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Lara M. Gardner Headshot

Generational Differences

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Lara Gardner

When I was a child, we played outside, rode bikes without helmets, rode in cars without booster seats and our parents didn't organize and supervise play dates.

This is a popular meme making the rounds on social media. It's usually accompanied by a photo of some kid jumping something enormous on a Big Wheel with no helmet, hair flying maniacally, face full of joy. The implication of course is that today's children are too coddled. The Atlantic just did a big article on this subject (See here). The article was good. It focused on helicopter parents and people who won't let their children do anything with risk.

But I think it's a mistake to revere the way things used to be. When I was a child, I was told to go out and "don't come back until it's dark." We would wander for hours. We had horses (that we rode without helmets), and we explored for miles. During a major flood in the early 1980s, we built a raft out of old boards and God knows what else, and floated down the road. We never did wear helmets, on horses or bikes, and no, we didn't get killed.

That said, a lot of the time I hated it. I hated when my mom sent me out and made me stay out. I wanted to be with her, but she was doing her own thing. We also got hurt. My sister was nearly hit by a car while riding her bike, and when she landed face first on the pavement, her permanent front teeth were knocked out. It is highly likely that if she had been wearing a helmet, the way the helmets are designed today would have prevented the tooth loss. I had several accidents on horses I'm lucky I survived (See Winged Gods and Goddesses), and I often wonder if the inclination toward bursitis in my shoulders came from one of those crashes.

I definitely had quite an imagination and spent a lot of time making up stories and acting them out with my sister and my friends. I would make up animal stories and then pretend I was in them. I'm sure this imaginary wandering was good for me. However, I also spent quite a lot of time alone and this was not always fun. I was lonely, desperately so, most of the time. My horse and my dog were my best friends; it's not surprising I made up animal stories because I spent most of my time alone with animals. I couldn't talk to my mom about anything and I was not unusual in this. None of my friends told their parents anything. We went out of our way to avoid doing so.

I am not raising my children like I was raised, but neither am I hovering over and planning their every move. I have taught both daughters to talk to strangers. I stand back while they approach the coffee barista and order their steamed milk. I taught my oldest daughter to walk to the park alone with the dog. Ironically, my mother was the biggest complainer about this, swearing she would end up kidnapped and dead in a ditch. When I reminded her about how we had been raised, she told me "Times are different now. It's more dangerous." Actually, Mom, it's not, especially in Portland, and if one follows basic premises like those laid out by Gavin DeBecker in The Gift of Fear and Protecting the Gift, it's definitely possible to move about while protecting ourselves from violence.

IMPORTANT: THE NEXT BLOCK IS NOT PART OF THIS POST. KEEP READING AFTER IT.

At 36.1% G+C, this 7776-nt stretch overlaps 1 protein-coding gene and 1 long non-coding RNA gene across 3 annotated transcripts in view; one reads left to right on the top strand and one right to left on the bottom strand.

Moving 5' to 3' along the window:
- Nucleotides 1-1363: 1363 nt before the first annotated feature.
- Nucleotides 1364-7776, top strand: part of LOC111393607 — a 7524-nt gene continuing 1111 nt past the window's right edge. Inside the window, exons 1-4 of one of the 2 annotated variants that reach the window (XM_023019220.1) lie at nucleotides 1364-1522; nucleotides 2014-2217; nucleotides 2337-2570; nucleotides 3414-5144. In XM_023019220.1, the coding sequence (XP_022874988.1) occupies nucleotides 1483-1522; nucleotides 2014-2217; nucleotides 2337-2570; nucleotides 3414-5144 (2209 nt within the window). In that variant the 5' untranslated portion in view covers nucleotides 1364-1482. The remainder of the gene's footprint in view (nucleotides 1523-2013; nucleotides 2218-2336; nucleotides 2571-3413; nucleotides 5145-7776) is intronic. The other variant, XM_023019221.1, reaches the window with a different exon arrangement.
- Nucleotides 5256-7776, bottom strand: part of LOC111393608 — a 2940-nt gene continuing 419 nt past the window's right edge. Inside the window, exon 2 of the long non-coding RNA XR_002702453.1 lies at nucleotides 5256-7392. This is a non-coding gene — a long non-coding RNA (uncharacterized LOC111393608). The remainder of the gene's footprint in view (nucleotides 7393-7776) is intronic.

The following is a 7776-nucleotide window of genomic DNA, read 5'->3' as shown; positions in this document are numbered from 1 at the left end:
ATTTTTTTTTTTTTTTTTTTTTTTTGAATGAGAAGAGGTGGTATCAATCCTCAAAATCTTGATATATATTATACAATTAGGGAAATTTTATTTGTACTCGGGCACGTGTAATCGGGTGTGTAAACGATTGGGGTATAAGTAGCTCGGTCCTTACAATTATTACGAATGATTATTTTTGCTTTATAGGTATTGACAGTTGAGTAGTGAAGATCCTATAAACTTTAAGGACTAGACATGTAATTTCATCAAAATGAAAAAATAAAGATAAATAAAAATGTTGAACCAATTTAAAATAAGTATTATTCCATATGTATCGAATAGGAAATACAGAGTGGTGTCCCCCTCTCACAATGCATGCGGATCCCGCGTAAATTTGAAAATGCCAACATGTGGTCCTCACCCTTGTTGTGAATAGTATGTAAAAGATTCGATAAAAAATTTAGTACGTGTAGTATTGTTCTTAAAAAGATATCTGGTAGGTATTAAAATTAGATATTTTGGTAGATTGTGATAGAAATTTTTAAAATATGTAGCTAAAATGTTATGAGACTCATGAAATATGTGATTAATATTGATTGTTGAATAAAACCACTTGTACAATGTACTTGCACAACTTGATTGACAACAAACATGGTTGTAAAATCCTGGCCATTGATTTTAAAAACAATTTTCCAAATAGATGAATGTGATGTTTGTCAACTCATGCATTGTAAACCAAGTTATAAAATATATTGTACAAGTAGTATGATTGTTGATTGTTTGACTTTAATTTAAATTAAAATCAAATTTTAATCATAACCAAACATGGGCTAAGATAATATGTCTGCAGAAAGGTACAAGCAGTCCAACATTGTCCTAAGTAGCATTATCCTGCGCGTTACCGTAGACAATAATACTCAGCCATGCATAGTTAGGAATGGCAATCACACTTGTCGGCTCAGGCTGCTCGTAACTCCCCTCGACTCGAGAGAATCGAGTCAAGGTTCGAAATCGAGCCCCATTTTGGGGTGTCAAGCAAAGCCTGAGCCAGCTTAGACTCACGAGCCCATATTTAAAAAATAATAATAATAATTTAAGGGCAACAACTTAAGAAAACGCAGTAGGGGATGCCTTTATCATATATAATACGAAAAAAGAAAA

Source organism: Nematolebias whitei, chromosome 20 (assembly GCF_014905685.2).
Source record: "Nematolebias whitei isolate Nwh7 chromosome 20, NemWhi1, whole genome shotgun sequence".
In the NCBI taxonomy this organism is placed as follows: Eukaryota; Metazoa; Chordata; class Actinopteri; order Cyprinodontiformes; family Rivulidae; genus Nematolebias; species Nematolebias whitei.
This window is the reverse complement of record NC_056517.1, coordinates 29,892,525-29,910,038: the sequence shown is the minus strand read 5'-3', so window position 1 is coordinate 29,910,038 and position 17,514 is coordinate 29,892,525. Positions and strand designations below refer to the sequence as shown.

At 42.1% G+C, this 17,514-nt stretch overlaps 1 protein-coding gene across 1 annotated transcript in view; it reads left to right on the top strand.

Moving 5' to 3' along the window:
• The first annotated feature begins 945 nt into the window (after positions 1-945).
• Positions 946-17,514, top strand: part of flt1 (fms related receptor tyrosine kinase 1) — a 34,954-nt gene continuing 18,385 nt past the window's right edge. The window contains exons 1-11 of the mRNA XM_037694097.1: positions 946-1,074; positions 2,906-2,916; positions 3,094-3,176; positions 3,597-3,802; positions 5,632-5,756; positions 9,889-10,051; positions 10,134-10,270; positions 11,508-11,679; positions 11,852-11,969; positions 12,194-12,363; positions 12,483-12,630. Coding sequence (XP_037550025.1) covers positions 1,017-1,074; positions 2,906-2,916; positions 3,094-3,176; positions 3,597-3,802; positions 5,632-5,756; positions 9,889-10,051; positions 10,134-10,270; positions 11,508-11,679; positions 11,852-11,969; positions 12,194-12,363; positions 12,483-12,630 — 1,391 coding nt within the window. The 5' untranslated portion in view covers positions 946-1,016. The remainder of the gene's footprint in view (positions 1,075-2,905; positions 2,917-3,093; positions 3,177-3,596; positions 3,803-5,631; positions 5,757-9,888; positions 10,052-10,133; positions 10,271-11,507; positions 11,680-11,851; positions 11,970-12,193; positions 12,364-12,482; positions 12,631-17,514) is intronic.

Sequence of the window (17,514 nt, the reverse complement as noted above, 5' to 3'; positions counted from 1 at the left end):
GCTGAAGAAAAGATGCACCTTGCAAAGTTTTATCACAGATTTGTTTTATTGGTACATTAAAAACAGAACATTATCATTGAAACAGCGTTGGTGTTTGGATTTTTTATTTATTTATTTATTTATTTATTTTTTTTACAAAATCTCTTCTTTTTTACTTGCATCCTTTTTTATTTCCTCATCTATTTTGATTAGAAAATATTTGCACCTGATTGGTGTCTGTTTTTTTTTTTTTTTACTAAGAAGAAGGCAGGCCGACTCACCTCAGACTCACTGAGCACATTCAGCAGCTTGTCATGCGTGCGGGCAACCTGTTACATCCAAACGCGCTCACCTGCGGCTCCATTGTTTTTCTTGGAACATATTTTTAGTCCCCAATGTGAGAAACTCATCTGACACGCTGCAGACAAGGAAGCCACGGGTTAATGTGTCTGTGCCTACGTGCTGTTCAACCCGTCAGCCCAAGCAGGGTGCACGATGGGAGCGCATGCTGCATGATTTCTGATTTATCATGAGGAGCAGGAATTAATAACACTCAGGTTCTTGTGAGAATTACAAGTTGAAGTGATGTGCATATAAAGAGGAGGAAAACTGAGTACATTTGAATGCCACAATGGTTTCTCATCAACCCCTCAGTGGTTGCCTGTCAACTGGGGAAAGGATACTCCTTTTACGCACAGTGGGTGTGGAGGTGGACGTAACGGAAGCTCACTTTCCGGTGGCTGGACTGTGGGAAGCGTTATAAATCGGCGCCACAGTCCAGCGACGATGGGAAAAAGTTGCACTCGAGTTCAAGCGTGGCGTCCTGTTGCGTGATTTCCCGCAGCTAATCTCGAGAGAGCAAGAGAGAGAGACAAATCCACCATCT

What I miss the most about my childhood has nothing to do with the involvement or lack thereof of my parents, but of what technology has taken from us. We didn't spend hours in front of screens because there was only the television, and it wasn't worth sitting in front of, and our mom wouldn't let us sit in front of it for hours. She sent us out to stay outside, rain or shine. Our telephones didn't have caller ID or any other means of knowing who was on the other end of the line. We would call pizza parlors and order pizzas to our friends' houses. We would call people named White in the phone book, ask them if it was the White House, then ask to speak to the president. We would call people and ask if their refrigerator was running, then tell them they better go catch it. We called the grocery store and asked if they had pigs' feet. When they answered affirmatively, we asked where they bought their shoes. We spent hours doing this kind of thing, laughing until we couldn't sit up. I suppose we could never have done it if our parents had been supervising too closely.

The biggest difference between myself and how I am raising my children and how I and most of my generational compatriots were raised is that I want to spend my time with my children and they want to spend time with me. I don't send them away with the admonition to stay out until dark. When my oldest daughter invites friends over, they don't hide out away from me, they seek me out. We interact and enjoy one another. I don't see this as a bad thing. When I see the memes extolling the past where crazy kids did crazy things without mom and dad nearby, a part of me thinks, Hell yeah! But that's quickly followed by bittersweet sadness at the long days alone or arguing with my sister. I would take the relationships I have with my children over what I had with my mom any day.

When I was a girl, I imagined having a daughter and talking to her for hours. I imagined that we would be close. I imagined riding horses with her and going on hikes, telling her about getting my period for the first time and loving my horse more than any boy. Now I'm a mom and this is how it is, and I wouldn't trade any of this closeness for all the helmet-free, bike-flying in the world.